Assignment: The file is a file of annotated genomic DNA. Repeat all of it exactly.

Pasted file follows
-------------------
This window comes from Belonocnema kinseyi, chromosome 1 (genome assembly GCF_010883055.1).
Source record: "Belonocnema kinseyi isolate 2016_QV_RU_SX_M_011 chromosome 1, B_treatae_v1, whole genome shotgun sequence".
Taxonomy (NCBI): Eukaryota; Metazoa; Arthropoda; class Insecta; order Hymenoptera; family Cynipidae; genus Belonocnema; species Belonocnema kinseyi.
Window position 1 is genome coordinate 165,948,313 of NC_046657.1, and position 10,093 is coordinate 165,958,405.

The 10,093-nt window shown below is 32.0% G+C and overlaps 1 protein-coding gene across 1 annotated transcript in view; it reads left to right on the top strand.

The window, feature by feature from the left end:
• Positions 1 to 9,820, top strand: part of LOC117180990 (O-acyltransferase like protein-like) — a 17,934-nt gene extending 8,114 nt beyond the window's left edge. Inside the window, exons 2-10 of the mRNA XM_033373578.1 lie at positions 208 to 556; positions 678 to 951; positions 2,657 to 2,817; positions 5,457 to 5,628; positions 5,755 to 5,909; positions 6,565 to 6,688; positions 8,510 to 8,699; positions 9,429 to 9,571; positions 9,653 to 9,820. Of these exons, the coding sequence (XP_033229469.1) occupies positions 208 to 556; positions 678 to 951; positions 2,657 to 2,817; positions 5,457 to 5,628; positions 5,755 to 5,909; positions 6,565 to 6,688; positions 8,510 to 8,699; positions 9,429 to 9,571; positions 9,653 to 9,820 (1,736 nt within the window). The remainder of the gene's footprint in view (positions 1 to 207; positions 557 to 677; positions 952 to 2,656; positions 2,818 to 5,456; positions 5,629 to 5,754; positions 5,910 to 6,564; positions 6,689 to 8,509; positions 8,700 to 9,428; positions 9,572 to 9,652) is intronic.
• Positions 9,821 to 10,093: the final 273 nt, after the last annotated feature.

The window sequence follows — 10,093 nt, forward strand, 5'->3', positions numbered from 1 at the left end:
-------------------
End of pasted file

This window comes from Belonocnema kinseyi, chromosome 1 (genome assembly GCF_010883055.1).
Source record: "Belonocnema kinseyi isolate 2016_QV_RU_SX_M_011 chromosome 1, B_treatae_v1, whole genome shotgun sequence".
Taxonomy (NCBI): Eukaryota; Metazoa; Arthropoda; class Insecta; order Hymenoptera; family Cynipidae; genus Belonocnema; species Belonocnema kinseyi.
Window position 1 is genome coordinate 165,948,313 of NC_046657.1, and position 10,093 is coordinate 165,958,405.

The 10,093-nt window shown below is 32.0% G+C and overlaps 1 protein-coding gene across 1 annotated transcript in view; it reads left to right on the top strand.

The window, feature by feature from the left end:
• Positions 1 to 9,820, top strand: part of LOC117180990 (O-acyltransferase like protein-like) — a 17,934-nt gene extending 8,114 nt beyond the window's left edge. Inside the window, exons 2-10 of the mRNA XM_033373578.1 lie at positions 208 to 556; positions 678 to 951; positions 2,657 to 2,817; positions 5,457 to 5,628; positions 5,755 to 5,909; positions 6,565 to 6,688; positions 8,510 to 8,699; positions 9,429 to 9,571; positions 9,653 to 9,820. Of these exons, the coding sequence (XP_033229469.1) occupies positions 208 to 556; positions 678 to 951; positions 2,657 to 2,817; positions 5,457 to 5,628; positions 5,755 to 5,909; positions 6,565 to 6,688; positions 8,510 to 8,699; positions 9,429 to 9,571; positions 9,653 to 9,820 (1,736 nt within the window). The remainder of the gene's footprint in view (positions 1 to 207; positions 557 to 677; positions 952 to 2,656; positions 2,818 to 5,456; positions 5,629 to 5,754; positions 5,910 to 6,564; positions 6,689 to 8,509; positions 8,700 to 9,428; positions 9,572 to 9,652) is intronic.
• Positions 9,821 to 10,093: the final 273 nt, after the last annotated feature.

The window sequence follows — 10,093 nt, forward strand, 5'->3', positions numbered from 1 at the left end: